This article will criticize the Oracle of Omaha, so if you're concerned
about your eyeballs melting, demons flying out of your nose, or
other effects of reading heresy, then please consider perusing purer
Buffett's holding company, Berkshire
Hathaway Inc., recently held its 2002 annual meeting. (Full
disclosure: I regret that I have zero financial interest in Berkshire.)
The annual meeting is also known affectionately as "Woodstock
for Capitalists" because shareholders have the wonderful opportunity
to ask anything of Buffett and his partner Charlie Munger, and interrogators
don't have to limit the subject to investing. In this year's meeting,
a shareholder asked whether Buffett and Munger were sporting products
from Berkshire's Fruit of the Loom subsidiary, to which Buffett
replied in the affirmative and jokingly suggested "Covering
the Asses of the Masses" as a possible new slogan.
enjoy reading Buffett's words because of his astounding
track record and because he usually offers tremendous wisdom
in a down-home, entertaining style – making Buffett the Keith
Jackson of investing. Reading various notes from the recent meeting
(recording devices are verboten), I felt like shouting a "Whoa,
Nellie!" of my own when I came across the following according
to Whitney Tilson: "The market system produces extraordinarily
inequitable results, which should be mitigated by the tax system.
It’s inappropriate that the spread of prosperity in a prosperous
country should be so inequitable due to quirks in people’s skills.
This is why I’m in favor of a progressive tax."
peeling myself off this brick wall, the ringing in my ears was the
sound of statists excitedly pecking in appeals to Buffett's authority
in their pro-tax rants as they
during the death tax elimination debate. This, of course, is argumentum
ad verecundiam. Buffett's investing success makes him an authority
on investing, not tax policy. It's useless to point this out, however,
because logic-heeding statists are trapped somewhere between military
intelligence headquarters and wherever missing socks from the dryer
Mehta's notes, Buffett laments that the U.S. "has been
a tremendous economic system. It's a system that showers rewards
on my particular skill set. Our society needs corrective aspects
because this is inappropriate." The Chairman obviously hasn't
been exposed to the Austrian School of economics, or he would realize
that a progressive tax simply diverts the rewards aimed at productive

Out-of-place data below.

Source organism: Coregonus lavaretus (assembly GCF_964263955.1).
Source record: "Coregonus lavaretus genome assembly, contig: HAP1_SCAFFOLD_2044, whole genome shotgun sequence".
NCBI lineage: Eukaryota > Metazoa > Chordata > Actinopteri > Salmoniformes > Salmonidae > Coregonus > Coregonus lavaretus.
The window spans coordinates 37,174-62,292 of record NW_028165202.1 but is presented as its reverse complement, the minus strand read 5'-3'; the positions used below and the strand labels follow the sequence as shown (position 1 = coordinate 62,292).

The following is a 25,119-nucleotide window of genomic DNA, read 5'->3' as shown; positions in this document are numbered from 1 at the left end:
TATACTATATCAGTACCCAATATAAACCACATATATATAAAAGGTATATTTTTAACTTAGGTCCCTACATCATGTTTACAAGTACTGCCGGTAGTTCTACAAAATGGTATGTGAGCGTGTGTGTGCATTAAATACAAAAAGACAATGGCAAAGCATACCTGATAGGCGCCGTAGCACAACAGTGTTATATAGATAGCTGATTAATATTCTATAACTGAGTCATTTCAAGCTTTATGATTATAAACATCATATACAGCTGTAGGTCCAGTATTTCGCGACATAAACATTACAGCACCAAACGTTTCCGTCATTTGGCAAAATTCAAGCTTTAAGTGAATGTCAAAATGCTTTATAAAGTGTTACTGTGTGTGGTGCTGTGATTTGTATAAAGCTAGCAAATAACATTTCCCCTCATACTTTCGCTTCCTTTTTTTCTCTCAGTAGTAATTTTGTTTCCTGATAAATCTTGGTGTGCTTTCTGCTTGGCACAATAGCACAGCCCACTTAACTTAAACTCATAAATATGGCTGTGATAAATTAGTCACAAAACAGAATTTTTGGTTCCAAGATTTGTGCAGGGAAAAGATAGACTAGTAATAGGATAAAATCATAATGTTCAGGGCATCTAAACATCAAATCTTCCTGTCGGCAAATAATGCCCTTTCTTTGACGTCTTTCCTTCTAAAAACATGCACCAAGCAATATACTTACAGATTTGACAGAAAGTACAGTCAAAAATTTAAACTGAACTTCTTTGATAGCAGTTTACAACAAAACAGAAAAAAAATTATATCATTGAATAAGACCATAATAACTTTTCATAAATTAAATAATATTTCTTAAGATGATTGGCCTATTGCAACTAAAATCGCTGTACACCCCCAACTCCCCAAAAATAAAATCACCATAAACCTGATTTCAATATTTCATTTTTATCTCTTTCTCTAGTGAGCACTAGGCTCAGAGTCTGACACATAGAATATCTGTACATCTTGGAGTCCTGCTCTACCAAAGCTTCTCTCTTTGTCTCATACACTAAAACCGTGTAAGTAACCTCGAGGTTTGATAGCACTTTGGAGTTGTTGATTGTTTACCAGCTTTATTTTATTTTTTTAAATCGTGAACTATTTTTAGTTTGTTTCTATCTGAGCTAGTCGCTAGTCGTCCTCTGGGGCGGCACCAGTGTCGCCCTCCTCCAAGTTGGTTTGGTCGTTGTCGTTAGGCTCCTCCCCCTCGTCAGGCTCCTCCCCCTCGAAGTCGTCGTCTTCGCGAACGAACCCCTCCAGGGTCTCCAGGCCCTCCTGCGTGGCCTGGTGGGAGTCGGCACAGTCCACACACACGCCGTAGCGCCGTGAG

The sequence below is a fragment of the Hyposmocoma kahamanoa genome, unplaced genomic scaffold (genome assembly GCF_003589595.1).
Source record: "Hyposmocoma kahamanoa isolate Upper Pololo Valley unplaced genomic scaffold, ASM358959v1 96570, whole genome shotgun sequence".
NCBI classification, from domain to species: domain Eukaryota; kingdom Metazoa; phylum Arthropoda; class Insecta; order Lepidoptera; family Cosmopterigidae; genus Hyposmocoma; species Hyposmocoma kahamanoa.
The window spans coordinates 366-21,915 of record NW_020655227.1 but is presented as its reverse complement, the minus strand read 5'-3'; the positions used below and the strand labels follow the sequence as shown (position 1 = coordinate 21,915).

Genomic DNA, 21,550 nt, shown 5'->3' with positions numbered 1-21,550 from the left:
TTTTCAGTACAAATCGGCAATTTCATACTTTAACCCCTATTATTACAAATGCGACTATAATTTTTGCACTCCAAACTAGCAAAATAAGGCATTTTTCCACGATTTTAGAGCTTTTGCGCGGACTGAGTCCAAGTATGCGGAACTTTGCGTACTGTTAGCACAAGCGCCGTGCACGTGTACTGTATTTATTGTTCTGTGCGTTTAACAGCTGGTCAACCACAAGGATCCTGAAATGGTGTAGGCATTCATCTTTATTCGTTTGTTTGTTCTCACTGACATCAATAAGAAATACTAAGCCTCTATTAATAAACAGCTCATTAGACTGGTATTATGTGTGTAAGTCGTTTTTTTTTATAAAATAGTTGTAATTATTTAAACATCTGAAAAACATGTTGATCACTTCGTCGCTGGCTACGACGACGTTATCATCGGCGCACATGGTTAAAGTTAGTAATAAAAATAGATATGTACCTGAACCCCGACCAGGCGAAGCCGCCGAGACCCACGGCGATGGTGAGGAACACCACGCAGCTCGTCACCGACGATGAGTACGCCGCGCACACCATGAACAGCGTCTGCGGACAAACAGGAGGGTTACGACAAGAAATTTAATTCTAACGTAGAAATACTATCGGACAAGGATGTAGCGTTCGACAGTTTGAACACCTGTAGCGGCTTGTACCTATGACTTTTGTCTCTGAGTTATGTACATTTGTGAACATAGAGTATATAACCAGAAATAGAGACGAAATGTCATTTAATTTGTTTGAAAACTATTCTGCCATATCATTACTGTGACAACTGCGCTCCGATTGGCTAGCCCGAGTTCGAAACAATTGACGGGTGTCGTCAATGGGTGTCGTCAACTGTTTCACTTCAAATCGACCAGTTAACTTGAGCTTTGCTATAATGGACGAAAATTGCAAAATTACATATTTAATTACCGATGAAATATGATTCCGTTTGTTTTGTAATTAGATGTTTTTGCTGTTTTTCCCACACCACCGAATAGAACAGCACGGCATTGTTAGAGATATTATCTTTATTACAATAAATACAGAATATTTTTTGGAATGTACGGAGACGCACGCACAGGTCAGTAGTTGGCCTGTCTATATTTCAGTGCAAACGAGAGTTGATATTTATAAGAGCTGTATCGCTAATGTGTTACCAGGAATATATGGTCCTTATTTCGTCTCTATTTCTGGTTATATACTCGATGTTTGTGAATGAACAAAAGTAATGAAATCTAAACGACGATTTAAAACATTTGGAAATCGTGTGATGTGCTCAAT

people to skilled tax attorneys and CPAs as people seek to avoid
coercive taxation. Buffett shouldn't feel guilty for his success:
under Hoppe's natural order, his skills as an insurer would still
be valuableu2014unlike those proficient at finding tax shelters, who
merely serve as a counterbalance to market distortion due to taxation.
His sense of social conscience is a Good Thing, but resorting to
the coercive power of the State doesn't make one a philanthropist.
Buffett belongs to another school of economics. Tilson attributes
this argument to Buffett: "Imagine if a genie approached you
and someone else while you were in the womb and said, u2018What percent
of your future income would you bid in order to be born in the U.S.
versus Bangladesh?' I’ll bet the bidding would get pretty high pretty
fast." While we're imagining creepy Chicago School style economies
of two embryos, let's allow the unborn to bid on who they will be.
I might bid ninety percent of, say, Michael Jordan's income, so
should His Airness be taxed at a rate of at least ninety percent?
Levying taxes on a case-by-case, class envy basis would be horribly
impractical but also downright absurd. Certainly Buffett can agree
that peacefully spreading the prosperity of free markets to remove
the punishment of being born in Bangladesh would be better –
from both moral and economic perspectives – than punishing
Americans out of a twisted sense of egalitarianism.
these gripes, I still find Buffett to be an extraordinarily positive
influence on the market. His irreverent
mocking of Wall Street options accounting was powerful and stinging
but much needed. In the Berkshire
Owner's Manual, Buffett wrote, "Charlie Munger and I think
of our shareholders as owner-partners . . ." and, even at seventy-plus
grand per stub for Class A shares, investors are willing to pay
the Buffett premium. As Mises would argue, it's hard to argue with
his profitable record, and he sets a fantastic example for capitalists,
most notably in his ideas about corporate governance, with Berkshire's
shareholder-designated contributions program, by willingly owning
up to his mistakes, and by openly sharing his ideas on investment.
Buffett investment philosophy is simple: establish a circle of competence,
stay well within it, and ignore everything else. Mr. Buffett, please
consider taking your own advice on the issue of taxation.